“We called them and said, ‘we’re trying to hack your reservation system to make it a delivery system, can you guys help?'” Canlis said. The Chicago-based company was also shut down due to the pandemic, but it’s CEO “Nick Kokonas called in a team of programmers who worked round the clock for 72 hours” to build the new system that “allows a restaurant to basically be the restaurant and delivery without relying on a third-party carrier to make it a more profitable venture.”
Thinking back, Canlis said, “12 weeks ago it was like how do we keep 150 employees working and fine dining is a really inefficient labor model, so it took all of those different ideas to keep everybody employed. But we have not had to lay off a single person.”
Although things look “scary and devastating,” he highlighted the importance of remembering “the truth, which is that we can do this.”
“I think so many people think this is so far from what Canlis used to do, but I think it has been more Canlis than ever in these past few weeks and I feel very much like we’re the same company we always were even if our product looks wildly different,” he said.
Famed French chef Ludo Lefebvre removed art from the walls of his intimate 26-seat dining room at Michelin-starred Trois Mec after being forced to shut down and tried to think of a way forward.
Even a reinvented service would be a far cry from a thoughtfully curated and exceptionally executed tasting menu experience that high-level chefs and owners worked passionately for decades to cultivate.
“It’s like somebody broke up with you. And now I’ve got to figure out how to create a new relationship with them,” Krissy Lefebvre, who helms front-end operations for her husband’s Los Angeles group of restaurants, told ABC News.
Now, Trois Mec has flipped the script on its fine-dining approach to instead help with meals that support the philanthropic World Central Kitchen, run by his longtime friend and fellow chef Jose Andres.
“We had a closed Michelin starred restaurant, but it didn’t feel right to try to force a to-go program. It will be a long time before we return to pre-COVID life and until then, I feel better about using Trois Mec in a way that can help the community,” Krissy Lefebvre said. “[WCK] hired and engaged restaurants all across the country to allow restaurants to keep the lights on and hire some staff to cook good quality meals to people who need it right now.”
Krissy Lefebvre said her husband and staff, who chose to come back into the kitchen when they felt comfortable, serve 400 of these family-style meals five days-a-week.
“The Trois Mec menu as of now is non-existent. So it was really sitting down with the staff and figuring out what kind of food that they could produce with the sources they had,” she said of the family meals that include “a vegetable, a protein, like chicken and a pasta dish.”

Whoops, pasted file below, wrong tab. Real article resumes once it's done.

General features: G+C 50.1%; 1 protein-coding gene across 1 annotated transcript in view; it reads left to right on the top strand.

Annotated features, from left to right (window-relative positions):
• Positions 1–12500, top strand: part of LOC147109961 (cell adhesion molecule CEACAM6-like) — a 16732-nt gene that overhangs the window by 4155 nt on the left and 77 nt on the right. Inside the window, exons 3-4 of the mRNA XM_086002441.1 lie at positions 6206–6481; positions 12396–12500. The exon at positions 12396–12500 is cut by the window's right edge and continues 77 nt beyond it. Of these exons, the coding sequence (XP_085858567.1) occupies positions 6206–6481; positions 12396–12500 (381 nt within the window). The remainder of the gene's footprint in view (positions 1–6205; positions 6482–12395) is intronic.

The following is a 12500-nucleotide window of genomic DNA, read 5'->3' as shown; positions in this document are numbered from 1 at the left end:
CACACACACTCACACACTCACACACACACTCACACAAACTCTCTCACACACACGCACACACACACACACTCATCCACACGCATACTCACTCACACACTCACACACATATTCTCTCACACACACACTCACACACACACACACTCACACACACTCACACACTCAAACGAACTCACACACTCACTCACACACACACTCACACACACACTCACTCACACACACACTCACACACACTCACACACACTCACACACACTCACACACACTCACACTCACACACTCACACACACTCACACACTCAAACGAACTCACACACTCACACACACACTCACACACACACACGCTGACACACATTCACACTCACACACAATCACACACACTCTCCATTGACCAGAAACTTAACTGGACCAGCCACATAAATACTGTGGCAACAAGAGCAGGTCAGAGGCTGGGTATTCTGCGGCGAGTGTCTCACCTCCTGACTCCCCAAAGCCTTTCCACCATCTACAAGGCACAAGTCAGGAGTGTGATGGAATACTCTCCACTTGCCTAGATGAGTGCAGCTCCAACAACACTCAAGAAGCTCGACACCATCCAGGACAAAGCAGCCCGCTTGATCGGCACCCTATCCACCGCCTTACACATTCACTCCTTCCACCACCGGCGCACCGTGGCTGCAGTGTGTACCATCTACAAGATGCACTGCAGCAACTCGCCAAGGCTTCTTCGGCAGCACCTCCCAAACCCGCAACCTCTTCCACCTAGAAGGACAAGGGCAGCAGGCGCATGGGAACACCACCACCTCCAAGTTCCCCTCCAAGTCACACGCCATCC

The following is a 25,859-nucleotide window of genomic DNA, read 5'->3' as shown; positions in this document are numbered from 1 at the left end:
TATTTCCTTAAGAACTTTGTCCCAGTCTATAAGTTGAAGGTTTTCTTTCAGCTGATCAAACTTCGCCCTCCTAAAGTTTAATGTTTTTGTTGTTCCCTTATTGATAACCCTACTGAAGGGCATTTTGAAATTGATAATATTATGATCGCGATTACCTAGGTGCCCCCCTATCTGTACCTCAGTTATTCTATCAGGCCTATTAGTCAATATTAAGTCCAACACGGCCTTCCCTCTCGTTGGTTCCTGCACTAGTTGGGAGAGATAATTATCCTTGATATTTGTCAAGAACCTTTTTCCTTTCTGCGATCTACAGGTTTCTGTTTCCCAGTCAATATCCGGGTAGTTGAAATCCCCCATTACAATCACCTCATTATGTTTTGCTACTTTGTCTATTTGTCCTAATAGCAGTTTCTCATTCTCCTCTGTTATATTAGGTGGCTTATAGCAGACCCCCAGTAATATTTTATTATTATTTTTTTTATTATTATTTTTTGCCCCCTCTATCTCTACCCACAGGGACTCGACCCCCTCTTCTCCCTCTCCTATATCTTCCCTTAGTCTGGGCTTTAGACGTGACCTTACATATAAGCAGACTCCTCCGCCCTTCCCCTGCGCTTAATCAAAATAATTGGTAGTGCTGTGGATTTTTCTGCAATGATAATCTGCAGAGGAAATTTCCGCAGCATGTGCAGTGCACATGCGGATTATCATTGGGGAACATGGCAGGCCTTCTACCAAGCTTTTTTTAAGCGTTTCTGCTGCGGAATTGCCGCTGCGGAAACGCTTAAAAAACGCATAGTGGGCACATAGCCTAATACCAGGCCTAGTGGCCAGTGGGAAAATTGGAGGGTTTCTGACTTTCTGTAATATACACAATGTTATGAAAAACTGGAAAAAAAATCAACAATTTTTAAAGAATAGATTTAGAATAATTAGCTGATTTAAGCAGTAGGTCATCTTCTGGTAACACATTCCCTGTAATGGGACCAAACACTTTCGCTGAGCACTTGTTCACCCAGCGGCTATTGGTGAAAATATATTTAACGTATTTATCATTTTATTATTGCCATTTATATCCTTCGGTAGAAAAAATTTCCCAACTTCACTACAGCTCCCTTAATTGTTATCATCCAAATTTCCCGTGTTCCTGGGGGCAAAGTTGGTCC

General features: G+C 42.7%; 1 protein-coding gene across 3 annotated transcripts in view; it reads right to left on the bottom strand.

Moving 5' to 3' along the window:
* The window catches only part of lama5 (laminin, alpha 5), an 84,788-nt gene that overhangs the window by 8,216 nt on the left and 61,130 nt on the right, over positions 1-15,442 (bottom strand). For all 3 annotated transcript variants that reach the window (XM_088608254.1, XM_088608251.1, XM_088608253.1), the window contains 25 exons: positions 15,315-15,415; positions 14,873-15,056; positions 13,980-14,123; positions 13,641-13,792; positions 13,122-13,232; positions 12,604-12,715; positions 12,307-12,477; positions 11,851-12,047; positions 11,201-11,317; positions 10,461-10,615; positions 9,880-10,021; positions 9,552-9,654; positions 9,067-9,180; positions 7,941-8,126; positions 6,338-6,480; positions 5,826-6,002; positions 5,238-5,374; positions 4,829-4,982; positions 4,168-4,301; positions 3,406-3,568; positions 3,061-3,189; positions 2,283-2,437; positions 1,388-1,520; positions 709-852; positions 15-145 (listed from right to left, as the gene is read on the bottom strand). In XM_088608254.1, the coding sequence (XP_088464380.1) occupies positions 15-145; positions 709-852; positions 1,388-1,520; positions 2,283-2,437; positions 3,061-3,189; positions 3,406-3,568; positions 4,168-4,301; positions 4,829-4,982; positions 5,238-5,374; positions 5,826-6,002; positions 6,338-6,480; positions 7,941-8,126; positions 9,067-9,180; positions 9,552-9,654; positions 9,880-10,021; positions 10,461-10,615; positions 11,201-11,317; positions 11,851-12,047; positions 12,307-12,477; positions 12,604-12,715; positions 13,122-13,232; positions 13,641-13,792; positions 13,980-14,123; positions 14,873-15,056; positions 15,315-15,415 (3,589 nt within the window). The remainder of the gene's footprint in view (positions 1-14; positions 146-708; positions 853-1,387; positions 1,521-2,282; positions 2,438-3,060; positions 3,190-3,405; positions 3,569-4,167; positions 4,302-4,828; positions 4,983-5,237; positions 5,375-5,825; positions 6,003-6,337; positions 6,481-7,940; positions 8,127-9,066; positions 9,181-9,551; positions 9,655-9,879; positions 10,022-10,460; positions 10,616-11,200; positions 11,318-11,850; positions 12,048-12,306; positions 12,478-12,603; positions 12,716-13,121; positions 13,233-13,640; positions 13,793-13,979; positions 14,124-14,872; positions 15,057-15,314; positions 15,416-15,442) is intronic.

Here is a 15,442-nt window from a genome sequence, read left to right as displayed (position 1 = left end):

Her chef husband and business partner has been in the kitchen since he was 13 years old and said, “all he’s been taught is to cook and serve people.”
“Ludo doesn’t cook tiny tweezer portion food at home,” Krissy Lefebvre said with a laugh. “I think you have to kind of go to the other compartment in your brain and kitchen and say, ‘let’s find the way we feed our family. This is not a special occasion. This is life. This is survival.’ And let’s give people what they need to survive,” she said of the restaurant’s thought process behind their new approach.
“On Mother’s Day last year we had over 600 reservations at Petit Trois. This year Ludo got up early to cook something like 60 chickens for the to-go menu and he came home and said, ‘I almost cried on the line today,'” his wife recalled. “The special occasion moments are just not what it was. He cooks for people he brings food to the table, you see families experiencing it. Now he cooks it and puts it in a box and somebody in a mask and gloves puts it in their trunk.”
The chef’s wife said, “I think part of the satisfaction for chefs is the reinforcement that you’ve brought joy to people. So that point of connection has just been cut off.”
Asking about the fate of fine dining is a bit of a loaded question with the dynamic health and business ripple effects constantly changing, but Krissy Lefebvre shared a poignant perspective.
“As of today it’s dead. But it’s not dead forever,” she said. “If you look at something like Trois Mec you only have 28 guests maximum and we built Trois Mec so that you felt like you were in the chef’s kitchen.” But with new social distancing and health restrictions, like seating people six-feet apart and only allowing limited capacity, Krissy Lefebvre said, “it becomes so bare and sanitized that is that the experience that people want?”
Krissy Lefebve argued that “fine dining can’t survive at 50% — it’s just a business model,” she said.
Although some cities have loosened restrictions for bars and restaurants to reopen, like in San Diego where people can again dine-in, Canlis echoed Lefebvre saying, “it doesn’t really work for us or most restaurants that I know to operate with all those restrictions and at 50% capacity.”
“We’re planning the whole the next stage, which I think will look very different from opening up a fine dining restaurant,” he said. “We’re just gonna change the restaurant to work for the rules and we’re going to open as a completely different restaurant, like a casual crab shack.”
The team is preparing to launch a drive-in movie theater concept and will take any next steps in stride with local, state and government health authorities.
While the current plan has “a completely different everything” from uniforms and decor to its menu, Canlis said, “it will be a restaurant built around this economy and these people. Because I still don’t think fine dining is what people need right now.”